BBSRC iCASE PhD studentship: Assessing the Impact of Zero Tillage on Agrochemical Efficacy
Closing Date Tuesday, 12th May 2020
Soil is the most complex biomaterial on earth, yet our understanding of how its form influences its function is still poorly understood. This is due to the opacity of soils however, exciting new methods to image soil systems, such as X-ray Computed Tomography now provide a means to explore this hidden underworld. Soil is the largest land-based reservoir of carbon on Earth. Changes in the management of agricultural soils can affect their role as a source or sink in the global carbon cycle, and the scale and composition of their greenhouse gas emissions. ‘Conservation Agriculture’ approaches such as those that reduce cultivation are gathering pace in adoption globally. There is increasing evidence that by reducing or ceasing to plough (i.e. zero tillage), a soil structure evolves, over time, which improves soil health/quality whilst maintaining crop yield. Recent data has shown there are also advantages in terms of reduced greenhouse gas emissions and enhanced carbon sequestration. While the adoption of zero tillage in globally has been rapid, the UK, has been slower to respond with currently only c. 50% under min tillage and around 10% under zero tillage. Evidence that outlines the implications for the adoption of zero tillage in the UK is urgently needed.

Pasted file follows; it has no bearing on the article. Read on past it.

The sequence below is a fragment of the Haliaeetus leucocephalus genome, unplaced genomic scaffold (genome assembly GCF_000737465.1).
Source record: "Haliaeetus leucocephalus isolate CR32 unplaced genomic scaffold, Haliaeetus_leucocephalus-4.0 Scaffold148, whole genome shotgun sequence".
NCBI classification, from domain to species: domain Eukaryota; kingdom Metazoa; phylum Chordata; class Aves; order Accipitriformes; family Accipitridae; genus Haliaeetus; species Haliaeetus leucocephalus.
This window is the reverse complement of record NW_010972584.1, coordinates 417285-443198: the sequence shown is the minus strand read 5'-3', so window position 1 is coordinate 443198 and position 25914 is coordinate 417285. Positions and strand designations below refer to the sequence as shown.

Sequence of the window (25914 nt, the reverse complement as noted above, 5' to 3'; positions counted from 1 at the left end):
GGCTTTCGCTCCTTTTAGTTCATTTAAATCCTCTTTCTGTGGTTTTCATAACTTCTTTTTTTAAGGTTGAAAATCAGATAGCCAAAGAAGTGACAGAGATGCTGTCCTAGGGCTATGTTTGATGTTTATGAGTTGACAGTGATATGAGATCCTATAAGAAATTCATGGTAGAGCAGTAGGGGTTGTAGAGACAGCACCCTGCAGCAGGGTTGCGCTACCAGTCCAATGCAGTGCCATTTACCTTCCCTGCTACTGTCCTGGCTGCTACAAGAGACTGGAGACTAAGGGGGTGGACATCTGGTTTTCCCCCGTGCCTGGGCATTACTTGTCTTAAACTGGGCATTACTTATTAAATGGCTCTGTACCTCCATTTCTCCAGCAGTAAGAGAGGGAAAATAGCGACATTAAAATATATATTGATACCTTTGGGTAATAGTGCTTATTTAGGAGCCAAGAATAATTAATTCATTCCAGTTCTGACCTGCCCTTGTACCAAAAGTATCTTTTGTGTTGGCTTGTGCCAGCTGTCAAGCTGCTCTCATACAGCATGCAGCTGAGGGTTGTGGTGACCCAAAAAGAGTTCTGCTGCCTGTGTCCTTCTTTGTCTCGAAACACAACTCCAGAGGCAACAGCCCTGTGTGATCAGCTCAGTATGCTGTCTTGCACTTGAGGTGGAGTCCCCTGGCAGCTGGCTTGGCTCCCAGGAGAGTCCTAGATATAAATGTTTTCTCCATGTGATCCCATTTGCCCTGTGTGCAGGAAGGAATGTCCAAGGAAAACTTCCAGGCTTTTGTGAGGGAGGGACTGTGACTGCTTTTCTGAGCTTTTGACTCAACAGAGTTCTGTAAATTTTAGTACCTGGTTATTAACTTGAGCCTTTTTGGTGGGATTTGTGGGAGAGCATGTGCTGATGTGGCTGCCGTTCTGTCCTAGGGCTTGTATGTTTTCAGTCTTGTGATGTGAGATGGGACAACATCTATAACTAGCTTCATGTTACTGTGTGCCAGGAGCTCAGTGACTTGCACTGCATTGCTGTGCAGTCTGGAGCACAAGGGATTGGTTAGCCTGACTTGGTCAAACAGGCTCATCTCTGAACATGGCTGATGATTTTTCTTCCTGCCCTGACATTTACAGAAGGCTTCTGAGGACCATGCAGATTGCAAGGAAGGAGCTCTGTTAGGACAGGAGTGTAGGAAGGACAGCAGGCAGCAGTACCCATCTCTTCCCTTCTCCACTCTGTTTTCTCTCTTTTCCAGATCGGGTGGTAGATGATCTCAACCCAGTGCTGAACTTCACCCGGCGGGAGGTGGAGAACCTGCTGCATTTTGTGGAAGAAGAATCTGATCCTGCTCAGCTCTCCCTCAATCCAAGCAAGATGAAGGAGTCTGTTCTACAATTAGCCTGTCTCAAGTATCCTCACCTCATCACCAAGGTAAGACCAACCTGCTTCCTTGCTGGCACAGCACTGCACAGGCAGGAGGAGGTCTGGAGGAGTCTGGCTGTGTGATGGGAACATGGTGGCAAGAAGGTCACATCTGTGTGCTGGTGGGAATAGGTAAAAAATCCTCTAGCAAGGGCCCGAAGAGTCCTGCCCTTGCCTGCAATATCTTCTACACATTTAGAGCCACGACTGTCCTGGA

A key area not yet assessed is the impact of tillage on the bio-performance of soil applied agrochemicals despite empirical evidence from the field indicating product performance is indeed affected. In partnership with Syngenta, and using a combination of field and laboratory work, the overarching aim is to illustrate how, and over what time scales, soil structure obtained under zero tillage impacts on agrochemical product performance.
The project will be supervised by Prof Sacha Mooney and Dr. Craig Sturrock.
Entry Requirement: This is a multidisciplinary project that would best suit applicants with a strong interest in applying preparative chemistry to functionalising proteins and the characterisation of the resulting conjugates. Applicants should have, or expect to achieve, at least a 2:1 Honours degree (or equivalent).
It is fully funded for four years. The award would be fees (£4409 p.a.) plus an annual stipend (£15,285 p.a. for Oct 2020), set by the Research Councils.
How to apply:
The preferred start date is 01/10/20. Candidates are therefore encouraged to apply via https://www.nottingham.ac.uk/bbdtp/apply/apply-online.aspx as soon as possible.
Prospective applicants are encouraged to contact Prof Sacha Mooney (email@example.com) for more details about the project or visiting https://www.nottingham.ac.uk/bbdtp/case-2020/case-2020.aspx
Closing date: noon, Tuesday 12 May 2020. Please note it is the applicant’s responsibility to ensure that the references are sent in good time for the deadline.
Eligibility: This fully-funded studentship is available to UK students and EU students who have lived in the UK for 3 years prior to the start of their studies. EU students without meeting this criteria are eligible for a fees-only award.